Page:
[dateline] Boston, January 6th, 1784
[salute] My Dear Mamma
Yesterday afternoon Mr. V——handed me your letter.1
I am sorry that you were prevented from communicating your farther sentiments, as I wished to know them fully. I presume you do not propose the question, “whether I would consent to your leaving this country without me,” with an intention of being influenced by my reply, if
you did, I confess I should not know what to determine. I had rather go from necessity than choice—the latter would never carry me, the former must. My inclination and wishes must be subservient to my duty. Willingly would I sacrifice my happiness, my peace, pleasure, and every agreeable idea, for a time, did I only involve myself in the event.
It is my opinion that by your going my father will return much sooner than otherwise he would. The state of his health is critical. The life you must live will not be agreeable to you, and I flatter myself that twelve months, or eighteen at farthest, will not elapse ere he is influenced to return. I have known your sacrifices, I have shared them with you, and have felt them sufficiently to judge in some degree of the anxiety and unhappiness you have suffered, and to dread their continuance or repetition. * * * * * *2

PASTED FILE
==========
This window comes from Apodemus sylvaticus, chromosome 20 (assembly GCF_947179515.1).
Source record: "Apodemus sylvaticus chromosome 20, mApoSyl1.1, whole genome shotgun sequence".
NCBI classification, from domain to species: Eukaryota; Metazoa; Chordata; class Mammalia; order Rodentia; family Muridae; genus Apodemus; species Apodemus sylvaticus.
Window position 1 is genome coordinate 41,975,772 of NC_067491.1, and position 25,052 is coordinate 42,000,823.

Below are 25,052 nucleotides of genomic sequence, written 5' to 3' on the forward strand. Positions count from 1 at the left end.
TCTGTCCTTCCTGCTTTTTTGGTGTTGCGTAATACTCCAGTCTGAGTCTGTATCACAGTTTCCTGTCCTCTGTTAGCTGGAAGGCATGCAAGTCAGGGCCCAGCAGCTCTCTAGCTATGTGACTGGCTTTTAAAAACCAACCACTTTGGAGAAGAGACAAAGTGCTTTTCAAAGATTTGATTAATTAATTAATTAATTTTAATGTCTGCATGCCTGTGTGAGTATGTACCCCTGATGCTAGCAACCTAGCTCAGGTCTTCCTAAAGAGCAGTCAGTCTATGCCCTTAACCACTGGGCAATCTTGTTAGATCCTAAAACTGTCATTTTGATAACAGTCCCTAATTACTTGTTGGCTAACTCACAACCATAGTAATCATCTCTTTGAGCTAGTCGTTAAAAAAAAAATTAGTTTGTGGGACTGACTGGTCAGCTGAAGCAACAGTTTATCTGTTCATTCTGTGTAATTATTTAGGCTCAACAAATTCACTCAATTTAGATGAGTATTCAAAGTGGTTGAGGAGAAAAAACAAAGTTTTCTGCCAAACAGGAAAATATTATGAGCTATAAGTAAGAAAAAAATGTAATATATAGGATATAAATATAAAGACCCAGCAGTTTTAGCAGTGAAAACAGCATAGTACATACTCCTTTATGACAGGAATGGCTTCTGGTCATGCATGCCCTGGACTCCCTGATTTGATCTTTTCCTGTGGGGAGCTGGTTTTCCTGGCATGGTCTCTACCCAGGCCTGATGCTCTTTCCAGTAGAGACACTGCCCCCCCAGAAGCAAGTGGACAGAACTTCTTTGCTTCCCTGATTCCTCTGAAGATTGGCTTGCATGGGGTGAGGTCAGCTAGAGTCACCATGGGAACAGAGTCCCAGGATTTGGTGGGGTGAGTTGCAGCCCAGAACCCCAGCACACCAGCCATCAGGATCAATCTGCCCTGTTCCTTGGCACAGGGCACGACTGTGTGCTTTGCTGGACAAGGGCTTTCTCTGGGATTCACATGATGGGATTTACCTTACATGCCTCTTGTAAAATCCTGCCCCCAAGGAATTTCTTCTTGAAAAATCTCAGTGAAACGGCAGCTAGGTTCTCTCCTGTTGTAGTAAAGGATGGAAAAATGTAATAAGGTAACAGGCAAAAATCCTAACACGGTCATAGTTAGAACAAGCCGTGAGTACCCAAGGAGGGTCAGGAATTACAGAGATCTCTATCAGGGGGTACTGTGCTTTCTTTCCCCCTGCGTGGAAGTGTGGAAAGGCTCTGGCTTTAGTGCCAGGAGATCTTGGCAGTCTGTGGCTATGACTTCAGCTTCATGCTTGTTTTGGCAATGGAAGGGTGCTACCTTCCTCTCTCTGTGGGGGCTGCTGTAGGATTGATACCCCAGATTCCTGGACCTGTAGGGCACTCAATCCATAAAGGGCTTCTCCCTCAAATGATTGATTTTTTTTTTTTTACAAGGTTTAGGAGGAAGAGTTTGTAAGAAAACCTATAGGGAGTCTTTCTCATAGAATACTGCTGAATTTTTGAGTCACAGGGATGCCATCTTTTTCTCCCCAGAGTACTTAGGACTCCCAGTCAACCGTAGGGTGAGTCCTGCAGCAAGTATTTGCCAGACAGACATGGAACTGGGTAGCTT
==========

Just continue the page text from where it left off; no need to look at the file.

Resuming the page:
What I have said is all I shall ever say on the subject.
You ask of Mrs. Jones; she is better, and Mr. Jones3
expressed a wish to Mrs. Otis,4
that if you should go out in the Spring, you might go with his family.
Yesterday I received a very polite invitation from Mr. and Mrs. Tudor5
to spend this evening with them. It storms violently; but as this is the first time I was ever honoured with their attention, I suppose I must go at all events.
[salute] Your letters are not gone yet; it seems as if the vessel could never sail. Believe me Dutifully yours,
[signed] A. Adams